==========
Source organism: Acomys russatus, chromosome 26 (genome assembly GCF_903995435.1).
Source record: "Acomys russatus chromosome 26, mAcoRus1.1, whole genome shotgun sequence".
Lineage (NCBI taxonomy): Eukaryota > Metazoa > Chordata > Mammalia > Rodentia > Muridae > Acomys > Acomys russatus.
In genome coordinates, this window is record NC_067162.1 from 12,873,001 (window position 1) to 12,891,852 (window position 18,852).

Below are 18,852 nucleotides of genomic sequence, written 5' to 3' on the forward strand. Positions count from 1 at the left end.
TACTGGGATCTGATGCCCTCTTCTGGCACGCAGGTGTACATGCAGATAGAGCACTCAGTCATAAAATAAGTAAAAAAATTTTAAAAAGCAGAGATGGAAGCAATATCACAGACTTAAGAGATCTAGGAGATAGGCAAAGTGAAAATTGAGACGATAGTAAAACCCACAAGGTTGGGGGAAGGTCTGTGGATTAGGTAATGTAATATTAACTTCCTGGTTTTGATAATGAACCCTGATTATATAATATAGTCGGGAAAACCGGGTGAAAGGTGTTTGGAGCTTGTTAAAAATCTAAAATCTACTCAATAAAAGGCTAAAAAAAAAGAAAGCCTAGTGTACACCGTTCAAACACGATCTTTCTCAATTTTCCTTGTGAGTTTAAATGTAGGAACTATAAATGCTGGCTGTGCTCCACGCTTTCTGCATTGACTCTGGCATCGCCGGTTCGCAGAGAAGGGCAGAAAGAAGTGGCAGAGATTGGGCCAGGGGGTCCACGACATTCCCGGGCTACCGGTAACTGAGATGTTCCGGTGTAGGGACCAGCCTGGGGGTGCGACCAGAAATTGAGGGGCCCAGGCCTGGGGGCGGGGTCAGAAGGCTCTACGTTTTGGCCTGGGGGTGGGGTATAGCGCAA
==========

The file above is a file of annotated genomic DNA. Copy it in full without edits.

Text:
Source organism: Acomys russatus, chromosome 26 (genome assembly GCF_903995435.1).
Source record: "Acomys russatus chromosome 26, mAcoRus1.1, whole genome shotgun sequence".
Lineage (NCBI taxonomy): Eukaryota > Metazoa > Chordata > Mammalia > Rodentia > Muridae > Acomys > Acomys russatus.
In genome coordinates, this window is record NC_067162.1 from 12,873,001 (window position 1) to 12,891,852 (window position 18,852).

Below are 18,852 nucleotides of genomic sequence, written 5' to 3' on the forward strand. Positions count from 1 at the left end.
TACTGGGATCTGATGCCCTCTTCTGGCACGCAGGTGTACATGCAGATAGAGCACTCAGTCATAAAATAAGTAAAAAAATTTTAAAAAGCAGAGATGGAAGCAATATCACAGACTTAAGAGATCTAGGAGATAGGCAAAGTGAAAATTGAGACGATAGTAAAACCCACAAGGTTGGGGGAAGGTCTGTGGATTAGGTAATGTAATATTAACTTCCTGGTTTTGATAATGAACCCTGATTATATAATATAGTCGGGAAAACCGGGTGAAAGGTGTTTGGAGCTTGTTAAAAATCTAAAATCTACTCAATAAAAGGCTAAAAAAAAAGAAAGCCTAGTGTACACCGTTCAAACACGATCTTTCTCAATTTTCCTTGTGAGTTTAAATGTAGGAACTATAAATGCTGGCTGTGCTCCACGCTTTCTGCATTGACTCTGGCATCGCCGGTTCGCAGAGAAGGGCAGAAAGAAGTGGCAGAGATTGGGCCAGGGGGTCCACGACATTCCCGGGCTACCGGTAACTGAGATGTTCCGGTGTAGGGACCAGCCTGGGGGTGCGACCAGAAATTGAGGGGCCCAGGCCTGGGGGCGGGGTCAGAAGGCTCTACGTTTTGGCCTGGGGGTGGGGTATAGCGCAA